{% extends "base.html" %}

{% block content %}
<h1 class="container">Forbidden (403)</h1>
<div class="container">
  <h4>You don't have permission to access the requested resource!</h4>
  <h4><a href="{{ url_for('users.index') }}">Flasking App</a></h4>
</div>
{% endblock %}

Add the route to the users blueprint but you need to make it specific to the route location. You will need to have your routes look like the code below where we add a route for the admin page and then deliver an error to the user:

from flask import Flask, render_template, request, session, redirect, url_for, flash, abort
from . import users_blueprint

app = Flask(__name__)

@users_blueprint.route('/')
def index():
    return render_template('users/index.html')

@users_blueprint.route('/about')
def about():
    return render_template('users/about.html', version='0.0.1')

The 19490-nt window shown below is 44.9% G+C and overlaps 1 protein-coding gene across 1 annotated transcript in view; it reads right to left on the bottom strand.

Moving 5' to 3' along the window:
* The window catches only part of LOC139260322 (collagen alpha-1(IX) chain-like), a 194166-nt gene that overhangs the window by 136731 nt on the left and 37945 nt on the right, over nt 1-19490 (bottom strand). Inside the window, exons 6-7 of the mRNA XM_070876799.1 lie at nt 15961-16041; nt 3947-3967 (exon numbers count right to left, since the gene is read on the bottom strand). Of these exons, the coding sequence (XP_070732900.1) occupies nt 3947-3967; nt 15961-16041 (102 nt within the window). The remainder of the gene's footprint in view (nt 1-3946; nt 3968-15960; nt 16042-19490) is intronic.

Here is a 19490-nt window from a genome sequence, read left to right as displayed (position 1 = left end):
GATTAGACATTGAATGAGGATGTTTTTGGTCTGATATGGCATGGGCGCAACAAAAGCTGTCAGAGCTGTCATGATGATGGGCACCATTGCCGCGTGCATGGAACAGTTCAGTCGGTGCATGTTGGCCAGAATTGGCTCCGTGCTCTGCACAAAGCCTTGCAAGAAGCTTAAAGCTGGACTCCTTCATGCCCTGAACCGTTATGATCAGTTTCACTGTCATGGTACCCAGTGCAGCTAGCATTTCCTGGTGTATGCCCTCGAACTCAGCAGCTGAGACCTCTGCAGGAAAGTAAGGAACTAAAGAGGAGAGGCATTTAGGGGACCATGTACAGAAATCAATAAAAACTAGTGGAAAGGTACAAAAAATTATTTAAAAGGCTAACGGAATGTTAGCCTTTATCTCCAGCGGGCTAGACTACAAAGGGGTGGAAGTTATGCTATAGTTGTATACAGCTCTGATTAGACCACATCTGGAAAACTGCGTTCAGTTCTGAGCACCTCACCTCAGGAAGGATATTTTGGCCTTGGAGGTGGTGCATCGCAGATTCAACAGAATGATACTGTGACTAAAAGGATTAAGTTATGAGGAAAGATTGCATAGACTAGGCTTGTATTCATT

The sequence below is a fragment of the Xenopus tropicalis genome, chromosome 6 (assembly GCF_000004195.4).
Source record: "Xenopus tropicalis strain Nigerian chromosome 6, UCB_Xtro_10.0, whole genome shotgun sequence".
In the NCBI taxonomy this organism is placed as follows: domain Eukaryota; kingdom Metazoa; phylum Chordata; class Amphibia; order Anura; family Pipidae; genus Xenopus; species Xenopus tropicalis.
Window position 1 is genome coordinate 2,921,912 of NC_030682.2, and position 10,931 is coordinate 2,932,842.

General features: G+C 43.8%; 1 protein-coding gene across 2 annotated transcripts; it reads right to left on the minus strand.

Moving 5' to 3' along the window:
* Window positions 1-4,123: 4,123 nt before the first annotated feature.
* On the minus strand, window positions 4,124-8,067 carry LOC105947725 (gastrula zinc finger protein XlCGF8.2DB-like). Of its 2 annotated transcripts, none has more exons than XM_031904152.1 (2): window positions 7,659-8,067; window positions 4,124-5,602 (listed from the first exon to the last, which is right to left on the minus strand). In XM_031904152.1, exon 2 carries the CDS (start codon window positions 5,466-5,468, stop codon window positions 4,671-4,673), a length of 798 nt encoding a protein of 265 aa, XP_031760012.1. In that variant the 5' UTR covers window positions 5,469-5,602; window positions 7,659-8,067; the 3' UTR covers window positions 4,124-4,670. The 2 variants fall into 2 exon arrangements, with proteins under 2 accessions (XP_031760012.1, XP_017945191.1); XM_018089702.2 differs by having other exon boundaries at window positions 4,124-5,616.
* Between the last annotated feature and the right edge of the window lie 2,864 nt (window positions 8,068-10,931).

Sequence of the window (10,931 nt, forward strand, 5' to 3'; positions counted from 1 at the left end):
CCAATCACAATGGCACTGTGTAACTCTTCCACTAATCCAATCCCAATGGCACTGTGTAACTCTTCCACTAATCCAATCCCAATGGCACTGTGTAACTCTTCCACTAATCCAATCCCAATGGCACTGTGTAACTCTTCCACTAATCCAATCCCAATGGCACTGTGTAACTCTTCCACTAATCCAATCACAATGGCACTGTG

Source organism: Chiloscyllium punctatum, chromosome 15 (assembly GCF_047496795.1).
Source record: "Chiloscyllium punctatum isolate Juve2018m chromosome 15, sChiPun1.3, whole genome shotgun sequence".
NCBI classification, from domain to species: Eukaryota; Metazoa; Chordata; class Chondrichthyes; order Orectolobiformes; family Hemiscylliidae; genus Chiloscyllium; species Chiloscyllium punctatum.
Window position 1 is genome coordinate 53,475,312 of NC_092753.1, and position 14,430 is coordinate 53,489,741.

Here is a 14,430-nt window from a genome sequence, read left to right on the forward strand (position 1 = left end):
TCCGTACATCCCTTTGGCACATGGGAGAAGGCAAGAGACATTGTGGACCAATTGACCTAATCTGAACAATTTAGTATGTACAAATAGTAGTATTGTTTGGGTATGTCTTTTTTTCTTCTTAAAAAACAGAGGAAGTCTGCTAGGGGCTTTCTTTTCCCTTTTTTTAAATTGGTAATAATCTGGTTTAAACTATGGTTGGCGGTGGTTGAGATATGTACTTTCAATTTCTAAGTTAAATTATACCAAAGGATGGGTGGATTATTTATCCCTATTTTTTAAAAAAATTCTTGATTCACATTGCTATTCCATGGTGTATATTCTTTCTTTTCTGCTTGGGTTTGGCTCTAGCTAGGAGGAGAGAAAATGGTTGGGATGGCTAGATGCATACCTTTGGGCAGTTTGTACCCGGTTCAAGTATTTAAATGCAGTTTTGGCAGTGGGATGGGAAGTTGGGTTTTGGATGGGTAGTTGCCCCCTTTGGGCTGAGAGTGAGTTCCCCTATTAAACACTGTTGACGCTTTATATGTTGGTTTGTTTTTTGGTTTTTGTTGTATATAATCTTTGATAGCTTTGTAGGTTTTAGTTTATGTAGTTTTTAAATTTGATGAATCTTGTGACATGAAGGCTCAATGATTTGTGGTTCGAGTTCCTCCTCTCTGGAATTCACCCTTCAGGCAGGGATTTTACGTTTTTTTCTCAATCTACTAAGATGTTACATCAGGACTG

@users_blueprint.errorhandler(403)
def page_forbidden(e):
    return render_template('users/403.html'), 403

@users_blueprint.route('/admin')
def admin():
    abort(403)

Once again we can test the app in the development web server again and if all goes to plan, if we now try to access the /admin page, we will get our 403 error.

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About The Author
I am a DevOps Engineer, Endurance Athlete and Author. As a DevOps Engineer I specialize in Linux and Open Source Applications. Particularly interested in Search Marketing and Analytic’s, and is currently developing my skills in devops, continuous integration, security, and development(Python).

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I can see lots of action in your GitHub page and for any development its very important. I don't know Python coding so I cant contribute from the technical side.

@alokkumar121 it means a lot that you even took the time to look. Thanks so much and it's all about developing my own abilities for the future. Thanks so much.